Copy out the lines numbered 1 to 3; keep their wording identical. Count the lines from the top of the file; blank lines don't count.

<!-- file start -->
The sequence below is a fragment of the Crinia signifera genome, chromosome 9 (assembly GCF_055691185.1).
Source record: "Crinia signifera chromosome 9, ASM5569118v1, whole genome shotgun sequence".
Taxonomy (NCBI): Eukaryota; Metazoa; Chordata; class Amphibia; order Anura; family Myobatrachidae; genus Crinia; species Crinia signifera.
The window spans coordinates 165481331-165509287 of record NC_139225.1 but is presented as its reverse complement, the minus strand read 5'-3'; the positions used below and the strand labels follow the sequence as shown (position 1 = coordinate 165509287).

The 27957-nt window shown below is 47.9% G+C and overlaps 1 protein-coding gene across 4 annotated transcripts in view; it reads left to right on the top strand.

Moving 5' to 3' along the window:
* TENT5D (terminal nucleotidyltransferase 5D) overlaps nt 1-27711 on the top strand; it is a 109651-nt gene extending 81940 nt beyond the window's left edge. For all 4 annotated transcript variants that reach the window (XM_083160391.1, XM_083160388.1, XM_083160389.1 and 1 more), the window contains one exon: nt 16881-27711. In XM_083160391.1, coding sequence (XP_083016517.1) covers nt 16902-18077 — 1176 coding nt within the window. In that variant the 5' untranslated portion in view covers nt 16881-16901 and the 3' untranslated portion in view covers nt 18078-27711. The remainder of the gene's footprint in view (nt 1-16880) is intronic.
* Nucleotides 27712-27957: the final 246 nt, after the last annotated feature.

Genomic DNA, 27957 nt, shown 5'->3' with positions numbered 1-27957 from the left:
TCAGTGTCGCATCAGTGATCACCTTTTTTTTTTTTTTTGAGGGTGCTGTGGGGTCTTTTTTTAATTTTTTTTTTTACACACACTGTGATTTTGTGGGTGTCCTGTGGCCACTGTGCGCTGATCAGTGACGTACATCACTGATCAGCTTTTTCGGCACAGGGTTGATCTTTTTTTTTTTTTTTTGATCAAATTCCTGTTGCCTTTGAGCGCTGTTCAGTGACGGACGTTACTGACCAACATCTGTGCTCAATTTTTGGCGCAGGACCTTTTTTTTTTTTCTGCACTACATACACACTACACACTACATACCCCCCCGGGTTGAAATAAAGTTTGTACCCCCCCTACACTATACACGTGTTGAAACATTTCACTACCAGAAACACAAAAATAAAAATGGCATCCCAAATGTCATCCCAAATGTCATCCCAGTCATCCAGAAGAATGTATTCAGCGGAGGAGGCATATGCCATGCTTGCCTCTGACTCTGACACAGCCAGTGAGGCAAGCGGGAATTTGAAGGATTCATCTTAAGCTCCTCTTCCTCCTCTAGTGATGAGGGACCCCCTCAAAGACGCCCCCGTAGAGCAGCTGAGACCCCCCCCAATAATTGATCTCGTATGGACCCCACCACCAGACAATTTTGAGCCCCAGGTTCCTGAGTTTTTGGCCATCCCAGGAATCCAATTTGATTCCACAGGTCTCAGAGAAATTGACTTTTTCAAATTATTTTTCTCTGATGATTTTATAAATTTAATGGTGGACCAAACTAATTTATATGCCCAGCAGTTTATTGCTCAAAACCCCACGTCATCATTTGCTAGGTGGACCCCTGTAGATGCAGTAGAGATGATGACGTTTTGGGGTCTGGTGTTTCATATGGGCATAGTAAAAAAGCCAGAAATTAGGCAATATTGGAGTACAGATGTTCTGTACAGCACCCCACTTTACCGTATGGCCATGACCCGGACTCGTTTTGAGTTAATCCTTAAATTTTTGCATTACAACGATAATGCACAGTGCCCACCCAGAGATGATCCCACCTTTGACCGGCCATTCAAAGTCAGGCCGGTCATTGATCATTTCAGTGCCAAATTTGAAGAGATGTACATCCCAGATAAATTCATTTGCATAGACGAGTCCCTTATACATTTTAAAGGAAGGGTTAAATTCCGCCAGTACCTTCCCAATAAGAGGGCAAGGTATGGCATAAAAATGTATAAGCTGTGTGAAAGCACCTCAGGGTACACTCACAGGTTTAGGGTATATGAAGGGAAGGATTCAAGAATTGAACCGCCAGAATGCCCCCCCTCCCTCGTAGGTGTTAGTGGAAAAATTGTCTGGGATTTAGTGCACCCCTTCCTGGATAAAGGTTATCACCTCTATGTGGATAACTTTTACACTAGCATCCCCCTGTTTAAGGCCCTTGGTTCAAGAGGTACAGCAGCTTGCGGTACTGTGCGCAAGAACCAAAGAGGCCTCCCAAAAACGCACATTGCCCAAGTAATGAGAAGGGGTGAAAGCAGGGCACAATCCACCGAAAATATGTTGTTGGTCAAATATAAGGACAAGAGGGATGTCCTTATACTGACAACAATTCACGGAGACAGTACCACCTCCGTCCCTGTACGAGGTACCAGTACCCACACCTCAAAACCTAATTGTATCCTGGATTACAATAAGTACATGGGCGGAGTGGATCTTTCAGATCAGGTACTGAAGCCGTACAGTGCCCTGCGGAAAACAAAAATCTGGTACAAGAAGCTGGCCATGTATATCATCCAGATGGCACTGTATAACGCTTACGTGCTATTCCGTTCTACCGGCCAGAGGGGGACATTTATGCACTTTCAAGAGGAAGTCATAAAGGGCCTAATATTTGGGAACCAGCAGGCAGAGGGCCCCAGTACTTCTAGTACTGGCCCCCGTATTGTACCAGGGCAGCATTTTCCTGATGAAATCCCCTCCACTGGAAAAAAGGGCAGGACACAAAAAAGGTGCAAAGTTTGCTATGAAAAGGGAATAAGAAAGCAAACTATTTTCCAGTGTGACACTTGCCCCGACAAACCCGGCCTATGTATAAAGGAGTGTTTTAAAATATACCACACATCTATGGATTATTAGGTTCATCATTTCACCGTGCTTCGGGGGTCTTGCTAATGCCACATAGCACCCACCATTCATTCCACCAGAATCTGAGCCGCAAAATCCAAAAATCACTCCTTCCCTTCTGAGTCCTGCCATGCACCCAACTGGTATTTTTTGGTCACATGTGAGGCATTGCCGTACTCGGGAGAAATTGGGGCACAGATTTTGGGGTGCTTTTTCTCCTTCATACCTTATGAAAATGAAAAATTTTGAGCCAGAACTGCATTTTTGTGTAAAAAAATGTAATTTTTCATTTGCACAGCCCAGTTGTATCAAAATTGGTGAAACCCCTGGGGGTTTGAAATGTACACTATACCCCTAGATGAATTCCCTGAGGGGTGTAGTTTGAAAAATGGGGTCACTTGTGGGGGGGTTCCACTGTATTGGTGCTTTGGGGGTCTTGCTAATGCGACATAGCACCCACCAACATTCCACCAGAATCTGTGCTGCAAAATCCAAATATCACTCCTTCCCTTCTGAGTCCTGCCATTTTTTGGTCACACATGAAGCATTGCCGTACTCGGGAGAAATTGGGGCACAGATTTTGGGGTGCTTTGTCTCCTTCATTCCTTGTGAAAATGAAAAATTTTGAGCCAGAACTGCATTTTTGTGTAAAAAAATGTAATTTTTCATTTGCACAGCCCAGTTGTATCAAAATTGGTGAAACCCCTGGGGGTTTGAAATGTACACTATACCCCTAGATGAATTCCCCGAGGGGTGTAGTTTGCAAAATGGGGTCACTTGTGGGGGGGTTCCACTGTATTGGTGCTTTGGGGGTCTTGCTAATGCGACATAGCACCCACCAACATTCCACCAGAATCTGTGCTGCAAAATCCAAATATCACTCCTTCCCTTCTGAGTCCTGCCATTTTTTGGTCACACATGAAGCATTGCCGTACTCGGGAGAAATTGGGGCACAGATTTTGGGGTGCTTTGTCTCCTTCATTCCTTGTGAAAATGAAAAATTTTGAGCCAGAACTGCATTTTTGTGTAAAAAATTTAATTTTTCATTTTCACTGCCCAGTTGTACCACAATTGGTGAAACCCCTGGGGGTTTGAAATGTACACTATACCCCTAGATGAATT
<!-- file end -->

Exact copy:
The sequence below is a fragment of the Crinia signifera genome, chromosome 9 (assembly GCF_055691185.1).
Source record: "Crinia signifera chromosome 9, ASM5569118v1, whole genome shotgun sequence".
Taxonomy (NCBI): Eukaryota; Metazoa; Chordata; class Amphibia; order Anura; family Myobatrachidae; genus Crinia; species Crinia signifera.